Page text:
Karen Daley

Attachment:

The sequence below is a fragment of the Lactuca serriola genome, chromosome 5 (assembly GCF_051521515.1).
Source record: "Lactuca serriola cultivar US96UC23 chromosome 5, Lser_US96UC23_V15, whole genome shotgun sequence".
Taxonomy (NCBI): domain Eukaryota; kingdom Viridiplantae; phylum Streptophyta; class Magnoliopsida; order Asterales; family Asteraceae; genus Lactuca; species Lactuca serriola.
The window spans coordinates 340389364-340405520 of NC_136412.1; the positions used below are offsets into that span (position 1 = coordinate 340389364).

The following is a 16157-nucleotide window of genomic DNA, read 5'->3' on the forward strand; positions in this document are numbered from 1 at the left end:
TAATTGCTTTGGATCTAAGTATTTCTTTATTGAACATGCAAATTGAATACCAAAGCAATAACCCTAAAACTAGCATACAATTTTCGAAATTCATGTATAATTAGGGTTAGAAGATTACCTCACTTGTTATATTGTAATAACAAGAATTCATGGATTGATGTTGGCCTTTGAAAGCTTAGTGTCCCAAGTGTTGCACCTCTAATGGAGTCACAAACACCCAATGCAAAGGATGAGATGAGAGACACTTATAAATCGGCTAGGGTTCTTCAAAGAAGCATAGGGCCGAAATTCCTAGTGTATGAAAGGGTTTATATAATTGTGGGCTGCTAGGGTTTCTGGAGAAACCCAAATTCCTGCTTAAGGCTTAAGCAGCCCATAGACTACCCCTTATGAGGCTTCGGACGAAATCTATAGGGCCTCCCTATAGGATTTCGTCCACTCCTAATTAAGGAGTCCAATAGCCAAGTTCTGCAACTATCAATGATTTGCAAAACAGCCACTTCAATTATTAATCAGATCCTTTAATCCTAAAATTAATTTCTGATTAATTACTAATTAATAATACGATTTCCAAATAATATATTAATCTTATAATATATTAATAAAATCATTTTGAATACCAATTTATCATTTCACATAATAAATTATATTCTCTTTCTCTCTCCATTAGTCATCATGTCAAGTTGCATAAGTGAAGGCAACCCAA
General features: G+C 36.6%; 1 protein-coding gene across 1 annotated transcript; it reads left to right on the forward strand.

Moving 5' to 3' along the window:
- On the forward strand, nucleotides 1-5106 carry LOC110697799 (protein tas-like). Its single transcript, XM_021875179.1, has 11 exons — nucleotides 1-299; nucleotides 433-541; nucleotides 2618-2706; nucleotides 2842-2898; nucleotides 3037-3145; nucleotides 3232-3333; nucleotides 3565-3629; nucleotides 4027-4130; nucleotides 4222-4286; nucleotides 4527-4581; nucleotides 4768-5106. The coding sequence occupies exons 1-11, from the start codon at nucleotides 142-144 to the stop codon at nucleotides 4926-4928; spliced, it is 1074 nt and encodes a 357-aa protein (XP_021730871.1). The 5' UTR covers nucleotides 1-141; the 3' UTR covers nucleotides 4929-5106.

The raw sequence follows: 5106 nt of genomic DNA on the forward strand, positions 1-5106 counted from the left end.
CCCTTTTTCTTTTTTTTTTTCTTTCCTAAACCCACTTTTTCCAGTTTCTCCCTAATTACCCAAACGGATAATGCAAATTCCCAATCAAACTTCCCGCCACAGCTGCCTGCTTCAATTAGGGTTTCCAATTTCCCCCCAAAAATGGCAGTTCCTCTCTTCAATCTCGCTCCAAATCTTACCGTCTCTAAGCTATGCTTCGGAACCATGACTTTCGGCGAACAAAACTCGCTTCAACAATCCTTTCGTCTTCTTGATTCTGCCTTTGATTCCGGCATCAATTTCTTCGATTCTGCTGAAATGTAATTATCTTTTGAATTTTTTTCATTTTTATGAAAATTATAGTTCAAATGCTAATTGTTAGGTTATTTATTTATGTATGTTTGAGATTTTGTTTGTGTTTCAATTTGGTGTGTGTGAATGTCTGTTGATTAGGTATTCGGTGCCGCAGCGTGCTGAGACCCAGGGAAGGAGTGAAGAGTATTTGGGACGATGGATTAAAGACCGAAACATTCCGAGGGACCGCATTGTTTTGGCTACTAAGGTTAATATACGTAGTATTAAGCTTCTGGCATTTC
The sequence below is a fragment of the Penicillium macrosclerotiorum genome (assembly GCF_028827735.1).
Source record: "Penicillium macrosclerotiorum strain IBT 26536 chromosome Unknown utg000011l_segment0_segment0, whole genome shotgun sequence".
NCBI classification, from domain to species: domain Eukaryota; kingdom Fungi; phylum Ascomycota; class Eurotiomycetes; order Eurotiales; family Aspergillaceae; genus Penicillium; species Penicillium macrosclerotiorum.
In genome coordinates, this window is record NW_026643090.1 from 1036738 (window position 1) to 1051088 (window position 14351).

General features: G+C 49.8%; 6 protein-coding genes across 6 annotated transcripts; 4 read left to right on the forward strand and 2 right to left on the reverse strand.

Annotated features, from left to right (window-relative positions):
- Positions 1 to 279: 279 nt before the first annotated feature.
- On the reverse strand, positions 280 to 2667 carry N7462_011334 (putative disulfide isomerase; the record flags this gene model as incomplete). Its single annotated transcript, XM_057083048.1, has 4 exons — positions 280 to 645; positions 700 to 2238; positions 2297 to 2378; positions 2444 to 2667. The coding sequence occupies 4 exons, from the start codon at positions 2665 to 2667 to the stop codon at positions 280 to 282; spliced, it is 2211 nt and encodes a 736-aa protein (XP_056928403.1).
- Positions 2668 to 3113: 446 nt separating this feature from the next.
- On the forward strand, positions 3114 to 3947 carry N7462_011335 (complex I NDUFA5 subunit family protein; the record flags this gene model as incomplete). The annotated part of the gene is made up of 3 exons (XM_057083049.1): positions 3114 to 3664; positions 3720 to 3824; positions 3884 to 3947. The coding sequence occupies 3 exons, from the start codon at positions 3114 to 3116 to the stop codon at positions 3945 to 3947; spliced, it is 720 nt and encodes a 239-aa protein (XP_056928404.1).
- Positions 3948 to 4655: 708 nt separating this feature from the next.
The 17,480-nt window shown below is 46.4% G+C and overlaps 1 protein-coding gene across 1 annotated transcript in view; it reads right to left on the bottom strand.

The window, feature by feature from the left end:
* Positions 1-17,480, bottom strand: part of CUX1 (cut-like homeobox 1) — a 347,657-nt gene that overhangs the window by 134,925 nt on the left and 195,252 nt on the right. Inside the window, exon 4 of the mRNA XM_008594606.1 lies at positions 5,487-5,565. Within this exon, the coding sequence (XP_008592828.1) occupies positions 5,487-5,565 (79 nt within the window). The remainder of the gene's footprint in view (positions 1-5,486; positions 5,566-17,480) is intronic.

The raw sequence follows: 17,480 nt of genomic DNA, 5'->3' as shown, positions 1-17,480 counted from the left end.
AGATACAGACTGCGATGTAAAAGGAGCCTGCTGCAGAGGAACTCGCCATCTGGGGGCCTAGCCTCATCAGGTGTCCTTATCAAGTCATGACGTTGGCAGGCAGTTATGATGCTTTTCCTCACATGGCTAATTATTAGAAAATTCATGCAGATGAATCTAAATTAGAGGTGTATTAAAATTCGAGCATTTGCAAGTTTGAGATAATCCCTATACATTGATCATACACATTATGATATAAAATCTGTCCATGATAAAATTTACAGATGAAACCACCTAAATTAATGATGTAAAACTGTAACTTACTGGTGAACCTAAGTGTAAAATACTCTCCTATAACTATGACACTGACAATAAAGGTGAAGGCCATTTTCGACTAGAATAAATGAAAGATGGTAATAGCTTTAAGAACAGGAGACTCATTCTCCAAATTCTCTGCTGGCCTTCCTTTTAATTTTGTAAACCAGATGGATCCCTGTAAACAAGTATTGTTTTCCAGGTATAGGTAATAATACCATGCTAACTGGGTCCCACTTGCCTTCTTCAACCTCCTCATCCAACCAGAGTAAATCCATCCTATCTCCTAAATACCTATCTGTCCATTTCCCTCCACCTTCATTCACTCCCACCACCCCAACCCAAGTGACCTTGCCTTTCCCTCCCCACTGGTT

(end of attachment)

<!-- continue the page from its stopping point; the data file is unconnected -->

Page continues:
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Karen Daley, resident of Boston, Massachusetts holds a diploma in nursing from Catherine Laboure School of Nursing, a bachelor’s of science in nursing from Curry College, a master’s in public health from Boston University School of Public Health, a master’s in science and PhD in nursing from Boston College (American Nurses Association). In 2010, Daley was elected as President of the American Nursing Association, which is an organization representing the interests of the nation’s 3.1 million registered nurses (American Nurses Association). Despite working as a practicing nurse and nurse advocate, she is also a nurse researcher and writer. Daley has written numerous articles and currently is a reviewer for a couple of nursing journals. She is known for the legislation mandating the use of safer needle devices. Her testimony to the chairman explains why she had great concerns for safer needle devices. In July of 1998, while working in a hospital emergency department where Karen Daley had been a nurse for more than 20 years, she sustained a needle stick. After a routine occupational health follow-up five months later - two days before Christmas – she received the horrifying news that she might be HIV and Hepatitis C positive. Just before New Year’s of 1999 she was told both infections had been confirmed. She described that It was impossible for her to describe for us how that one moment - the moment when she reached her gloved hand into a needle box to dispose of the needle with which she had drawn blood - has drastically changed her life (Daley, 2000). This incident with her leads her to travel around the world to raise awareness among nurses and health care administrators about the importance of “needlestick prevention.” Her hard work and determination to pass a law paid off on November 6, 2000, when President Bill Clinton signed the “Needlestick Safety Prevention Act”, and Karen Daley was at the White House, who watched him sign the Act. Work Cited...
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